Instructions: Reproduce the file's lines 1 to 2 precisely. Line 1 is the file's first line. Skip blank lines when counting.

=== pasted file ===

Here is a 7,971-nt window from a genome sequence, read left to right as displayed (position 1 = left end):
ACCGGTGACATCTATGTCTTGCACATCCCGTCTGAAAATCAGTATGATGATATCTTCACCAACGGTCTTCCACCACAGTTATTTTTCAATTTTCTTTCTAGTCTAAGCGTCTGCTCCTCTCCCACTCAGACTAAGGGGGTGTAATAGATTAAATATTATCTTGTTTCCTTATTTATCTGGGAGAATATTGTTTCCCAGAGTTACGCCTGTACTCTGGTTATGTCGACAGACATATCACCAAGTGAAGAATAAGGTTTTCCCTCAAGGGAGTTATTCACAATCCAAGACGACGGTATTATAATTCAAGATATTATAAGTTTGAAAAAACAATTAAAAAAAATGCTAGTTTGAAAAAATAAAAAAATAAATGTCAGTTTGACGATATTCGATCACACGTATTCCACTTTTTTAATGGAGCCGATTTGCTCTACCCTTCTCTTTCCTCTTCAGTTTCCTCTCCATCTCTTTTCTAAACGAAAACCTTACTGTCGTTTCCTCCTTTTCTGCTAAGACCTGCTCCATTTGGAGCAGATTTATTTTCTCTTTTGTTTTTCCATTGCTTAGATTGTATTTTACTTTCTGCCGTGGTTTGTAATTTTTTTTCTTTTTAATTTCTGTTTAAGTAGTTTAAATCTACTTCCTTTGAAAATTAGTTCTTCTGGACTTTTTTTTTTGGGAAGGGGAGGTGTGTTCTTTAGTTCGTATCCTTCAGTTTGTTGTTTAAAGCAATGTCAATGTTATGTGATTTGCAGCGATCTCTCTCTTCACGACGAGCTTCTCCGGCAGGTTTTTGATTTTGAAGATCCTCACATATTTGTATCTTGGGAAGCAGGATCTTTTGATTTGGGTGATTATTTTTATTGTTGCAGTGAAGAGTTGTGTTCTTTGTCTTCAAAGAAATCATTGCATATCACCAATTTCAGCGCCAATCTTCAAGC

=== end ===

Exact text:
Here is a 7,971-nt window from a genome sequence, read left to right as displayed (position 1 = left end):
ACCGGTGACATCTATGTCTTGCACATCCCGTCTGAAAATCAGTATGATGATATCTTCACCAACGGTCTTCCACCACAGTTATTTTTCAATTTTCTTTCTAGTCTAAGCGTCTGCTCCTCTCCCACTCAGACTAAGGGGGTGTAATAGATTAAATATTATCTTGTTTCCTTATTTATCTGGGAGAATATTGTTTCCCAGAGTTACGCCTGTACTCTGGTTATGTCGACAGACATATCACCAAGTGAAGAATAAGGTTTTCCCTCAAGGGAGTTATTCACAATCCAAGACGACGGTATTATAATTCAAGATATTATAAGTTTGAAAAAACAATTAAAAAAAATGCTAGTTTGAAAAAATAAAAAAATAAATGTCAGTTTGACGATATTCGATCACACGTATTCCACTTTTTTAATGGAGCCGATTTGCTCTACCCTTCTCTTTCCTCTTCAGTTTCCTCTCCATCTCTTTTCTAAACGAAAACCTTACTGTCGTTTCCTCCTTTTCTGCTAAGACCTGCTCCATTTGGAGCAGATTTATTTTCTCTTTTGTTTTTCCATTGCTTAGATTGTATTTTACTTTCTGCCGTGGTTTGTAATTTTTTTTCTTTTTAATTTCTGTTTAAGTAGTTTAAATCTACTTCCTTTGAAAATTAGTTCTTCTGGACTTTTTTTTTTGGGAAGGGGAGGTGTGTTCTTTAGTTCGTATCCTTCAGTTTGTTGTTTAAAGCAATGTCAATGTTATGTGATTTGCAGCGATCTCTCTCTTCACGACGAGCTTCTCCGGCAGGTTTTTGATTTTGAAGATCCTCACATATTTGTATCTTGGGAAGCAGGATCTTTTGATTTGGGTGATTATTTTTATTGTTGCAGTGAAGAGTTGTGTTCTTTGTCTTCAAAGAAATCATTGCATATCACCAATTTCAGCGCCAATCTTCAAGC